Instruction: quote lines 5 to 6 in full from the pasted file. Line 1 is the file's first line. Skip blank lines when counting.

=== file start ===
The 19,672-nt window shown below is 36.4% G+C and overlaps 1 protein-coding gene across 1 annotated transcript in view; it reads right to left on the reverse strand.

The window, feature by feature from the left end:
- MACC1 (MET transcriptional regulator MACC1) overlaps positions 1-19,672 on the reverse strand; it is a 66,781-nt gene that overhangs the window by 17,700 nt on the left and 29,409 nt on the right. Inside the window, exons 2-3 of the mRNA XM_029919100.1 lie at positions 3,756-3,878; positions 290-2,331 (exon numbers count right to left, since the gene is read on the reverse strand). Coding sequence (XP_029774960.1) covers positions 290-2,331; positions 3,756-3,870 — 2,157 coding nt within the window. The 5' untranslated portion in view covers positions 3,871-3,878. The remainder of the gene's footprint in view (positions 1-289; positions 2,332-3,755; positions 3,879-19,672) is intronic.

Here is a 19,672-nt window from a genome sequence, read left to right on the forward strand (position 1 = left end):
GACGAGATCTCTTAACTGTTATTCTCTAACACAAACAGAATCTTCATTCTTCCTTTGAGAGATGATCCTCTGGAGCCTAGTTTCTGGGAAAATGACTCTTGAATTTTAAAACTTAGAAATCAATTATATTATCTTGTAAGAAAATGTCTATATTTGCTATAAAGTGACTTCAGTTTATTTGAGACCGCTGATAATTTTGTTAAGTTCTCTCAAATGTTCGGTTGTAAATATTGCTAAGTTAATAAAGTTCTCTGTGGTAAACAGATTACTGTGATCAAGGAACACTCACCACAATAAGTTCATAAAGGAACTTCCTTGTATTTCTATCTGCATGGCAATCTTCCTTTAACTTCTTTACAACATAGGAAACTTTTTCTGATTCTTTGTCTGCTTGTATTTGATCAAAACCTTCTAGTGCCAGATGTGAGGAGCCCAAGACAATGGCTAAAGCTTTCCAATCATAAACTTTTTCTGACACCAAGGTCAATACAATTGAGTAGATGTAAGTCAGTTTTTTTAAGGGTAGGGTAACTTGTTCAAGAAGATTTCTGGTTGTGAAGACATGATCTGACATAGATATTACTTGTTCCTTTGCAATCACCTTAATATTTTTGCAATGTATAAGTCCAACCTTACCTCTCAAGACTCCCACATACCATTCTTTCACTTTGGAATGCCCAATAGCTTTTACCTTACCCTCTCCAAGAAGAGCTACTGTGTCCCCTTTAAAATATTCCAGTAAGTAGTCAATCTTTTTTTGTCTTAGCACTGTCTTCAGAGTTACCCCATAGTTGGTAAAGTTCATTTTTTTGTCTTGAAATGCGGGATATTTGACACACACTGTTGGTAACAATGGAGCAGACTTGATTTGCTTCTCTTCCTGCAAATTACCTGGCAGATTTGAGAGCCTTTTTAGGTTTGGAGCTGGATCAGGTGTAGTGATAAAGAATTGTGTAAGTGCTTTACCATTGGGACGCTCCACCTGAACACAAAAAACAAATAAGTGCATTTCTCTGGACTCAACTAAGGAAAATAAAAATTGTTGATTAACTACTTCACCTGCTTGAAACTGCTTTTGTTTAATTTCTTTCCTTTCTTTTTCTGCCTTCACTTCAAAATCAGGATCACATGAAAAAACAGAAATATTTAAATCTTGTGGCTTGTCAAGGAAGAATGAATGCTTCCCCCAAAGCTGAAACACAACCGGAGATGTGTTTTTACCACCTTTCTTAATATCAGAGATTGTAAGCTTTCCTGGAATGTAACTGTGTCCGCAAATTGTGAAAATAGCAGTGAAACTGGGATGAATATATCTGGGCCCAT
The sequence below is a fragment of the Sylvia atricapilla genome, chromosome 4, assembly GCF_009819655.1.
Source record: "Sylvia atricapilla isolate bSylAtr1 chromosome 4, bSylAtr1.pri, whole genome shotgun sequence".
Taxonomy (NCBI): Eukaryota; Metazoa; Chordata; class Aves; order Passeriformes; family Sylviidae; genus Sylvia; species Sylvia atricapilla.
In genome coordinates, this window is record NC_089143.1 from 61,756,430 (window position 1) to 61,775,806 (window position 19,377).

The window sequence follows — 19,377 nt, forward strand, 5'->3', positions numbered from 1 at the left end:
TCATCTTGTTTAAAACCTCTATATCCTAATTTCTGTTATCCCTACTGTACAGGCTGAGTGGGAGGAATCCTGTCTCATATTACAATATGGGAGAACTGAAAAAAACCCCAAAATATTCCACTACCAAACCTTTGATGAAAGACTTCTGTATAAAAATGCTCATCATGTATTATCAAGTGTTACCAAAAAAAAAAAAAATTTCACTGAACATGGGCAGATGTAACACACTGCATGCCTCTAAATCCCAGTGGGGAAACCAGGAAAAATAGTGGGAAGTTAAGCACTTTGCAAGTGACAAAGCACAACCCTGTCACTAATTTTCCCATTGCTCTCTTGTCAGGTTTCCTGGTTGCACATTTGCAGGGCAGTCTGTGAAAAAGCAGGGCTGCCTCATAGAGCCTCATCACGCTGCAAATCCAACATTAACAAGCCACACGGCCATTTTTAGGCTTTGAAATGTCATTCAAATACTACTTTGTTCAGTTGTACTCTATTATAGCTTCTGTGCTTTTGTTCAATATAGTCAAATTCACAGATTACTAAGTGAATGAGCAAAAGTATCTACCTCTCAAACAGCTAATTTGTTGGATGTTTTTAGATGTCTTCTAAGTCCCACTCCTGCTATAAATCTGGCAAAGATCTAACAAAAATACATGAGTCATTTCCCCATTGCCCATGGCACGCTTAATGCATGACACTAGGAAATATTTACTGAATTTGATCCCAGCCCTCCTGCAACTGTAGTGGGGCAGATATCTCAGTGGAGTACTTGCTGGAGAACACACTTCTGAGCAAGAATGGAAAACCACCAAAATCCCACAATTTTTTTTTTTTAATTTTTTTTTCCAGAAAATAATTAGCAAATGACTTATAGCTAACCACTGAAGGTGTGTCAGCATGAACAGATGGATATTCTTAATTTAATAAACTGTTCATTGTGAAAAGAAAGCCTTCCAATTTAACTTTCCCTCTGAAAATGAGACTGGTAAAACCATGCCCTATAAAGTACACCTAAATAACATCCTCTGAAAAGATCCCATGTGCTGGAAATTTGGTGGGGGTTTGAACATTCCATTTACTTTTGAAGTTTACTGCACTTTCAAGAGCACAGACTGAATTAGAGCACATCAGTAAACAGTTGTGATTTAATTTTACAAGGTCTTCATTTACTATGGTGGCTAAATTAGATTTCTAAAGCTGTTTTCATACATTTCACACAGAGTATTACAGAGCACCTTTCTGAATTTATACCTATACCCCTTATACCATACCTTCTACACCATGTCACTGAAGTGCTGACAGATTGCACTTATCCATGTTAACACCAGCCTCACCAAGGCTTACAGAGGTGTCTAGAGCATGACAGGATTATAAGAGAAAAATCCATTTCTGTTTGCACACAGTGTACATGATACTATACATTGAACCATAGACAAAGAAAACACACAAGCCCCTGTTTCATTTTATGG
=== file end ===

GACGAGATCTCTTAACTGTTATTCTCTAACACAAACAGAATCTTCATTCTTCCTTTGAGAGATGATCCTCTGGAGCCTAGTTTCTGGGAAAATGACTCTTGAATTTTAAAACTTAGAAATCAATTATATTATCTTGTAAGAAAATGTCTATATTTGCTATAAAGTGACTTCAGTTTATTTGAGACCGCTGATAATTTTGTTAAGTTCTCTCAAATGTTCGGTTGTAAATATTGCTAAGTTAATAAAGTTCTCTGTGGTAAACAGATTACTGTGATCAAGGAACACTCACCACAATAAGTTCATAAAGGAACTTCCTTGTATTTCTATCTGCATGGCAATCTTCCTTTAACTTCTTTACAACATAGGAAACTTTTTCTGATTCTTTGTCTGCTTGTATTTGATCAAAACCTTCTAGTGCCAGATGTGAGGAGCCCAAGACAATGGCTAAAGCTTTCCAATCATAAACTTTTTCTGACACCAAGGTCAATACAATTGAGTAGATGTAAGTCAGTTTTTTTAAGGGTAGGGTAACTTGTTCAAGAAGATTTCTGGTTGTGAAGACATGATCTGACATAGATATTACTTGTTCCTTTGCAATCACCTTAATATTTTTGCAATGTATAAGTCCAACCTTACCTCTCAAGACTCCCACATACCATTCTTTCACTTTGGAATGCCCAATAGCTTTTACCTTACCCTCTCCAAGAAGAGCTACTGTGTCCCCTTTAAAATATTCCAGTAAGTAGTCAATCTTTTTTTGTCTTAGCACTGTCTTCAGAGTTACCCCATAGTTGGTAAAGTTCATTTTTTTGTCTTGAAATGCGGGATATTTGACACACACTGTTGGTAACAATGGAGCAGACTTGATTTGCTTCTCTTCCTGCAAATTACCTGGCAGATTTGAGAGCCTTTTTAGGTTTGGAGCTGGATCAGGTGTAGTGATAAAGAATTGTGTAAGTGCTTTACCATTGGGACGCTCCACCTGAACACAAAAAACAAATAAGTGCATTTCTCTGGACTCAACTAAGGAAAATAAAAATTGTTGATTAACTACTTCACCTGCTTGAAACTGCTTTTGTTTAATTTCTTTCCTTTCTTTTTCTGCCTTCACTTCAAAATCAGGATCACATGAAAAAACAGAAATATTTAAATCTTGTGGCTTGTCAAGGAAGAATGAATGCTTCCCCCAAAGCTGAAACACAACCGGAGATGTGTTTTTACCACCTTTCTTAATATCAGAGATTGTAAGCTTTCCTGGAATGTAACTGTGTCCGCAAATTGTGAAAATAGCAGTGAAACTGGGATGAATATATCTGGGCCCAT
The sequence below is a fragment of the Sylvia atricapilla genome, chromosome 4, assembly GCF_009819655.1.